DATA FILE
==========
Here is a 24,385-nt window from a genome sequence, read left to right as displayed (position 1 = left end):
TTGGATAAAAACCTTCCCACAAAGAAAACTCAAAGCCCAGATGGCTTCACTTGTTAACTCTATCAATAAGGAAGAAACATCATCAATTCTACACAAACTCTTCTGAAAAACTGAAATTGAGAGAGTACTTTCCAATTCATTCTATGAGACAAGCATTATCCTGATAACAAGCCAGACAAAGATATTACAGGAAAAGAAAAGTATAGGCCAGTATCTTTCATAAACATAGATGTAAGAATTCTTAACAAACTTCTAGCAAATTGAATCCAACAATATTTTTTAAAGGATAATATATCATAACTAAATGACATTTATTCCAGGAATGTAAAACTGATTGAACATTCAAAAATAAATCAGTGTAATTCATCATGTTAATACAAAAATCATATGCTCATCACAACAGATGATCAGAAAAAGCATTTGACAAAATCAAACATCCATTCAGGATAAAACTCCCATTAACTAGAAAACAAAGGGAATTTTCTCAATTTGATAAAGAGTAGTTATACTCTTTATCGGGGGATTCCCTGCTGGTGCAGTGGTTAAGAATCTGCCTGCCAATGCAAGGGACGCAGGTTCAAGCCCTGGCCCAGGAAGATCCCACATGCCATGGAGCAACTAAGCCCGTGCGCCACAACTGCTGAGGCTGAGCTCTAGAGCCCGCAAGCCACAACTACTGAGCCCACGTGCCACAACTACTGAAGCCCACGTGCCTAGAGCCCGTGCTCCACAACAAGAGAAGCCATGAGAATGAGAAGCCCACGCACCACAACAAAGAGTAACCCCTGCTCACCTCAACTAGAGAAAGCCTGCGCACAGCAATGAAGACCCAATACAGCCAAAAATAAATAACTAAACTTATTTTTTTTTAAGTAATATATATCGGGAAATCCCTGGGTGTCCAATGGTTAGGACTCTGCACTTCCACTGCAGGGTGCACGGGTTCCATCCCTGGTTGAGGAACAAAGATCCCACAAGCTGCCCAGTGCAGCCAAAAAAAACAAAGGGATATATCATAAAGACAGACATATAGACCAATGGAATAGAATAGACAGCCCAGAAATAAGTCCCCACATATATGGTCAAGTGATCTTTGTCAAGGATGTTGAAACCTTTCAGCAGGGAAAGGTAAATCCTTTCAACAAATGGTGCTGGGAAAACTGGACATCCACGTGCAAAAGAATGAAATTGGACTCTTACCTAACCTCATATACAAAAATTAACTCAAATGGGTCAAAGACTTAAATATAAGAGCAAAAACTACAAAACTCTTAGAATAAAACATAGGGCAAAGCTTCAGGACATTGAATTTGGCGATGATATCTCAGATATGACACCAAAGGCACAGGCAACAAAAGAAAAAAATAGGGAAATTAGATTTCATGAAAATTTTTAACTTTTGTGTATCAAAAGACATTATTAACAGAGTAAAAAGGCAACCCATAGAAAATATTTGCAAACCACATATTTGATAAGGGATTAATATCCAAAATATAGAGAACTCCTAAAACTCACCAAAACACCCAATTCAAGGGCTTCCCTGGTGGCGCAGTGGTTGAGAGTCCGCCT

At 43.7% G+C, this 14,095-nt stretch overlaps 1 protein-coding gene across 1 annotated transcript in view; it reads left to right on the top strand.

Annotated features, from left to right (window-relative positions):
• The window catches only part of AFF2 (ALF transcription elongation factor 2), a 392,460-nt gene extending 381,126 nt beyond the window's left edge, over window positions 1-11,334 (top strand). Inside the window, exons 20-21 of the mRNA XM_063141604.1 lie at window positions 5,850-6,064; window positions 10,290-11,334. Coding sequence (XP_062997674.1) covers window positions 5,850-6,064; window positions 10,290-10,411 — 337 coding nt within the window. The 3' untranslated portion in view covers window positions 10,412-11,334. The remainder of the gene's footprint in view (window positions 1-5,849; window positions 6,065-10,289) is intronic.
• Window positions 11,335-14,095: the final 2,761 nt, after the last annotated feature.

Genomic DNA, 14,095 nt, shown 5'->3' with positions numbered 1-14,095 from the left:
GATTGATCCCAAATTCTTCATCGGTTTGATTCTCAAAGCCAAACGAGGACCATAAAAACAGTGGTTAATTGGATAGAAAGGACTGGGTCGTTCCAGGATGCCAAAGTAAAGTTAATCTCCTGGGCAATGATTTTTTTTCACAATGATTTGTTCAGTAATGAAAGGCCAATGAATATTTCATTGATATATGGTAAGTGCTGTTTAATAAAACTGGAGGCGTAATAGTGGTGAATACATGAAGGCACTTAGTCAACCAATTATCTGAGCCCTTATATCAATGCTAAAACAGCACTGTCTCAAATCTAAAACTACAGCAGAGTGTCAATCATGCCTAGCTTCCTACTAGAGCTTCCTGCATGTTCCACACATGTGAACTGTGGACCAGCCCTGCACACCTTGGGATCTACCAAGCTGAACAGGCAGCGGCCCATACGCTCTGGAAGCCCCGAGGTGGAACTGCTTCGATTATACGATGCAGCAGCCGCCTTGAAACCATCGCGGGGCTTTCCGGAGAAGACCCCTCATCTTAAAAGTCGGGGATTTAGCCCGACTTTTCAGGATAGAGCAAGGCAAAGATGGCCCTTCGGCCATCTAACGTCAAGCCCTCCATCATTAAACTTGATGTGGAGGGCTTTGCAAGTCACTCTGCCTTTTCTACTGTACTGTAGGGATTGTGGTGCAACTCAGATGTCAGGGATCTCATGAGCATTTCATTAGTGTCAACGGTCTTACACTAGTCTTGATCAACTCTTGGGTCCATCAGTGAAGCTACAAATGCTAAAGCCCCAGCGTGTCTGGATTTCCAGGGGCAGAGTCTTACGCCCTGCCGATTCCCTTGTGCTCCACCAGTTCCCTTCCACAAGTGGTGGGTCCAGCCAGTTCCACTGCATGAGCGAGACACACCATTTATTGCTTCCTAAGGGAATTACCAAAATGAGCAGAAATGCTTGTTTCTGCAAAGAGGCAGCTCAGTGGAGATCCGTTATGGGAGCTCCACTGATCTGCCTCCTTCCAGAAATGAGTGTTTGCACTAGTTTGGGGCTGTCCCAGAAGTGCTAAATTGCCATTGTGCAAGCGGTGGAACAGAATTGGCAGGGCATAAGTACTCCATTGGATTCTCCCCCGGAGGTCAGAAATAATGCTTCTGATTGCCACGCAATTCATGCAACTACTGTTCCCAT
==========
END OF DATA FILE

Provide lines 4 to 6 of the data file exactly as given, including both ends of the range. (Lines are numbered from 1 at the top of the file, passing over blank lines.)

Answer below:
Annotated features, from left to right (window-relative positions):
• The window catches only part of AFF2 (ALF transcription elongation factor 2), a 392,460-nt gene extending 381,126 nt beyond the window's left edge, over window positions 1-11,334 (top strand). Inside the window, exons 20-21 of the mRNA XM_063141604.1 lie at window positions 5,850-6,064; window positions 10,290-11,334. Coding sequence (XP_062997674.1) covers window positions 5,850-6,064; window positions 10,290-10,411 — 337 coding nt within the window. The 3' untranslated portion in view covers window positions 10,412-11,334. The remainder of the gene's footprint in view (window positions 1-5,849; window positions 6,065-10,289) is intronic.
• Window positions 11,335-14,095: the final 2,761 nt, after the last annotated feature.